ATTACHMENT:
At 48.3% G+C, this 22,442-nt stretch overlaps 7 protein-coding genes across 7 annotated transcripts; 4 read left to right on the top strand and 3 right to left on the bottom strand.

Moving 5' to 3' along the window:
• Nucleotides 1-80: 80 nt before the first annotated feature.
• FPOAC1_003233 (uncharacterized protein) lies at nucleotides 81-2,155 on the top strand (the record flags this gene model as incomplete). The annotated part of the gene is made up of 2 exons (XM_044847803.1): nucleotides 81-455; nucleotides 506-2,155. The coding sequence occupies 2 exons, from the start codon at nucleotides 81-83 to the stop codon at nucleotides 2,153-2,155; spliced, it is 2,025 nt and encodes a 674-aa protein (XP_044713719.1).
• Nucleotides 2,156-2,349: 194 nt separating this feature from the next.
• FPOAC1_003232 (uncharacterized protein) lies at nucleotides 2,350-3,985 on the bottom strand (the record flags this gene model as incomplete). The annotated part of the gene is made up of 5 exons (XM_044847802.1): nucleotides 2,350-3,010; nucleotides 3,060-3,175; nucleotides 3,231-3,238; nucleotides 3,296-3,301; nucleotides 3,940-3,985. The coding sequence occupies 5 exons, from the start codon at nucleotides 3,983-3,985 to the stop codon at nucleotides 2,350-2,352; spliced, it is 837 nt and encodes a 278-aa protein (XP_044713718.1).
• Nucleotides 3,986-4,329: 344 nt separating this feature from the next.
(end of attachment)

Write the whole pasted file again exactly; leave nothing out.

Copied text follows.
At 48.3% G+C, this 22,442-nt stretch overlaps 7 protein-coding genes across 7 annotated transcripts; 4 read left to right on the top strand and 3 right to left on the bottom strand.

Moving 5' to 3' along the window:
• Nucleotides 1-80: 80 nt before the first annotated feature.
• FPOAC1_003233 (uncharacterized protein) lies at nucleotides 81-2,155 on the top strand (the record flags this gene model as incomplete). The annotated part of the gene is made up of 2 exons (XM_044847803.1): nucleotides 81-455; nucleotides 506-2,155. The coding sequence occupies 2 exons, from the start codon at nucleotides 81-83 to the stop codon at nucleotides 2,153-2,155; spliced, it is 2,025 nt and encodes a 674-aa protein (XP_044713719.1).
• Nucleotides 2,156-2,349: 194 nt separating this feature from the next.
• FPOAC1_003232 (uncharacterized protein) lies at nucleotides 2,350-3,985 on the bottom strand (the record flags this gene model as incomplete). The annotated part of the gene is made up of 5 exons (XM_044847802.1): nucleotides 2,350-3,010; nucleotides 3,060-3,175; nucleotides 3,231-3,238; nucleotides 3,296-3,301; nucleotides 3,940-3,985. The coding sequence occupies 5 exons, from the start codon at nucleotides 3,983-3,985 to the stop codon at nucleotides 2,350-2,352; spliced, it is 837 nt and encodes a 278-aa protein (XP_044713718.1).
• Nucleotides 3,986-4,329: 344 nt separating this feature from the next.